Medvedev takes on Putin over Libyan war

March 22, 2011

By Jason Bush
The author is a Reuters Breakingviews columnist. The opinions expressed are his own.

MOSCOW — The Libyan conflict has widened the rift between Dmitry Medvedev and Vladimir Putin in what could be a turning point for Russia’s political future.

Medvedev broadly supports the Western position on Libya, and has ensured that Russia simply abstained, instead of using its veto power, over the U.N. Security Council resolution for a no-fly zone. Putin, on the other hand, has called the resolution “fundamentally mistaken”.

This earned him a surprisingly strong rebuke from the president, in the strongest sign yet that disagreements between the two leaders are far from superficial, contrary to popular Western belief. In fact, the ideological divide separating them becomes clearer by the day. The division of power has been unstable and unclear for a while. Turf wars between their respective staffs are routine, and the voicing of their disagreements have become more common.

Medvedev has positioned himself as a champion of liberal values, seeking to align Russia with the West to attract investment and has made statements about the necessity for his country to abide by the rule of law. Putin, on the other hand, has echoed the views of Russia’s security and foreign policy establishment, deeply-rooted in the old Soviet mistrust of Western intentions.

Medvedev’s put-down of his prime minister shows not only that he can make his own decisions — his view, after all, prevailed in the Libyan case — but that he feels he’s ready to fight the fight.

The Russian president is now facing a backlash from conservative officials. But few should doubt that he intends to run for a second term next year. The big question is what Putin thinks about Medvedev’s ambitions. He has previously hinted at returning himself to the Kremlin. Lately, it has seemed more likely that he won’t, instead giving a freer rein to Medvedev.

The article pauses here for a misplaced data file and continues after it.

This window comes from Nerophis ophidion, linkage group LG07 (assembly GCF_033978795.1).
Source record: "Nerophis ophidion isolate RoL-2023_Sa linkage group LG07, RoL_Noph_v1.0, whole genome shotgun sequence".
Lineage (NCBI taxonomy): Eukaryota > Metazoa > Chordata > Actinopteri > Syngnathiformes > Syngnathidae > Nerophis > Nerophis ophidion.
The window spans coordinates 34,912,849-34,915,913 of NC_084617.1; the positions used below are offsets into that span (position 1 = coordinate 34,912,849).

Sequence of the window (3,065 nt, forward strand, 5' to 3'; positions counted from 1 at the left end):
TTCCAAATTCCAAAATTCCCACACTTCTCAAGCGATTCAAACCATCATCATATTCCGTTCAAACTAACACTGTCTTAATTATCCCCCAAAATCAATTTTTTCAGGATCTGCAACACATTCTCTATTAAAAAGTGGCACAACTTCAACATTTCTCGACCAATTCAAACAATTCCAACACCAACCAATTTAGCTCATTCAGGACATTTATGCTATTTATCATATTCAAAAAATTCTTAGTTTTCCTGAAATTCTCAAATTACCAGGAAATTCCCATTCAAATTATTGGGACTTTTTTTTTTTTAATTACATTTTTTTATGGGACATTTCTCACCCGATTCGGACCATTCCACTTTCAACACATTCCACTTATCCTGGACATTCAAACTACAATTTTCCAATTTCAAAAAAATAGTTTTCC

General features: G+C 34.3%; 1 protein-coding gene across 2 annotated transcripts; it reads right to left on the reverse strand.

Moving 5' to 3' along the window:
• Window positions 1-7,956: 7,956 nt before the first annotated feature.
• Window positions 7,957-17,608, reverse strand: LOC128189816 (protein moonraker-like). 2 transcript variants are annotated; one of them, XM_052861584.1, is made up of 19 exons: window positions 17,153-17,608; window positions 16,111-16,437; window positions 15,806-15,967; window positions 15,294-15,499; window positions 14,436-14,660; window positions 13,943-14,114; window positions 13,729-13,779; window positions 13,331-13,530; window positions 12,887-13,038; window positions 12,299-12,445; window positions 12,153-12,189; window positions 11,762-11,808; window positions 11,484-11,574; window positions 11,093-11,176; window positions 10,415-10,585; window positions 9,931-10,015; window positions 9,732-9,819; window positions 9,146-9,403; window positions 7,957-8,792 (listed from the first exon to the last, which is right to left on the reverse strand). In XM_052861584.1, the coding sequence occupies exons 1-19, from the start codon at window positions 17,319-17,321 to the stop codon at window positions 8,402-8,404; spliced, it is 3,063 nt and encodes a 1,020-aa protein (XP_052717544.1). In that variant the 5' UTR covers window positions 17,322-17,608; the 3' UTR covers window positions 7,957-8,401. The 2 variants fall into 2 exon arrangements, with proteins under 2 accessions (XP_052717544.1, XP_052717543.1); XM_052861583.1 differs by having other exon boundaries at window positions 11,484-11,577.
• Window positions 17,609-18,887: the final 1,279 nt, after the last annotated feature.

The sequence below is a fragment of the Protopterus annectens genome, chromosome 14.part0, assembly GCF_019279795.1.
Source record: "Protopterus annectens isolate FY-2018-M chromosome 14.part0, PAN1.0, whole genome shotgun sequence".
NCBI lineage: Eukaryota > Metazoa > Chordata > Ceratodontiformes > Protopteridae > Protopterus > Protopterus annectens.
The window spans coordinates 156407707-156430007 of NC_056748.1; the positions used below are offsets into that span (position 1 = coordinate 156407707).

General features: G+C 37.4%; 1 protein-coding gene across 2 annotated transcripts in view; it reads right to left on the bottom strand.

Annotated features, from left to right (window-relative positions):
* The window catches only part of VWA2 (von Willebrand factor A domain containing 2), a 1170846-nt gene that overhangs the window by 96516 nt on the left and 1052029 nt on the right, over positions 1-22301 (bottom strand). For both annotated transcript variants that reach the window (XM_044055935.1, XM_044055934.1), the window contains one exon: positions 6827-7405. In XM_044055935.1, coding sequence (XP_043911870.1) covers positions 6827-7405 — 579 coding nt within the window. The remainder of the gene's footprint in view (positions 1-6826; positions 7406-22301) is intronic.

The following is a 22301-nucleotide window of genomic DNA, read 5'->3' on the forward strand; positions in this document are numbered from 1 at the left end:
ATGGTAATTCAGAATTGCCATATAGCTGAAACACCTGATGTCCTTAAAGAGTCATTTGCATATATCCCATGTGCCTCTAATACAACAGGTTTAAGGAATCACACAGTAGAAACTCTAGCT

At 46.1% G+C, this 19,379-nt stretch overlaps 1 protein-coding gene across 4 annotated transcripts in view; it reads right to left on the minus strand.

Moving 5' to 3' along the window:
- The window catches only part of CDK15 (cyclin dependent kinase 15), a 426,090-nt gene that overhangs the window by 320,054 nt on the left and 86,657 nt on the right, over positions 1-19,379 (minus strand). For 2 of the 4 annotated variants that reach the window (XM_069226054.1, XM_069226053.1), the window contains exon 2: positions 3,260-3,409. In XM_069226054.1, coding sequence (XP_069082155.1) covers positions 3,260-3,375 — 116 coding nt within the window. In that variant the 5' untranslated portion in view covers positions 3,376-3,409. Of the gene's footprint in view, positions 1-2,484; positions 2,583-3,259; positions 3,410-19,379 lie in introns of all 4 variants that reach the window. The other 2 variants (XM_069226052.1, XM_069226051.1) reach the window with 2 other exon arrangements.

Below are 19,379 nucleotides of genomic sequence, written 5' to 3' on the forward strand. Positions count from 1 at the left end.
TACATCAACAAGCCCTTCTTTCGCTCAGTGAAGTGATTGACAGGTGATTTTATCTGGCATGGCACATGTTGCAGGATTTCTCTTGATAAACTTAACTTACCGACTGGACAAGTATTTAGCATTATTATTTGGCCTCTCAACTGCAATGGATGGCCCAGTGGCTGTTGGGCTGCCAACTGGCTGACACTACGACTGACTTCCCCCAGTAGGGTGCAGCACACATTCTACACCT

That should please investors, who definitely prefer Medvedev’s reformist rhetoric to Putin’s anti-Western jibes. But they will remain cautious until the uncertainty over who will rule Russia, and how, is resolved once and for all.

Comments

We would have failed to get the UN paperwork signed, Resolution 1973, but for Gadaffi promising “no mercy” to the people of Bengazzi.

It is now more imperative than ever to bring the UN into the 21st century and not allow psuedo totalitarian states like China and Russia to veto humanitarian action.

We can also rid the UN of the worry of mission drift and the legacy of Iraq and Afganistan if we exit Libya asap after degrading Gadaffi’s military machine.

We could exit by the end of the week and still declare “humanitarian mission accomplished”.

This would send a strong signal to the world that the UN can act quickly, decisively, effectively and at such low cost that you should think twice before going down the rogue state route.

We can stop the fighting in days by cutting off the supply lines which can be done with strikes in none urban areas. We can provide low cost observation via Google Earth and drones. Drones can hit tanks and we will not cry if a drone is shot down.

Our intervention will be seen as massively more successful if it is a one week event rather than a drawn out event.

Posted by objectiveknow | Report as abusive
 
 

The reason Putin resists Libya action is because he doesn’t want the same thing to happen to him. He does not want to lose power and control of money.

Posted by phxbob44 | Report as abusive
 

Post Your Comment

We welcome comments that advance the story through relevant opinion, anecdotes, links and data. If you see a comment that you believe is irrelevant or inappropriate, you can flag it to our editors by using the report abuse links. Views expressed in the comments do not represent those of Reuters. For more information on our comment policy, see http://blogs.reuters.com/fulldisclosure/2010/09/27/toward-a-more-thoughtful-conversation-on-stories/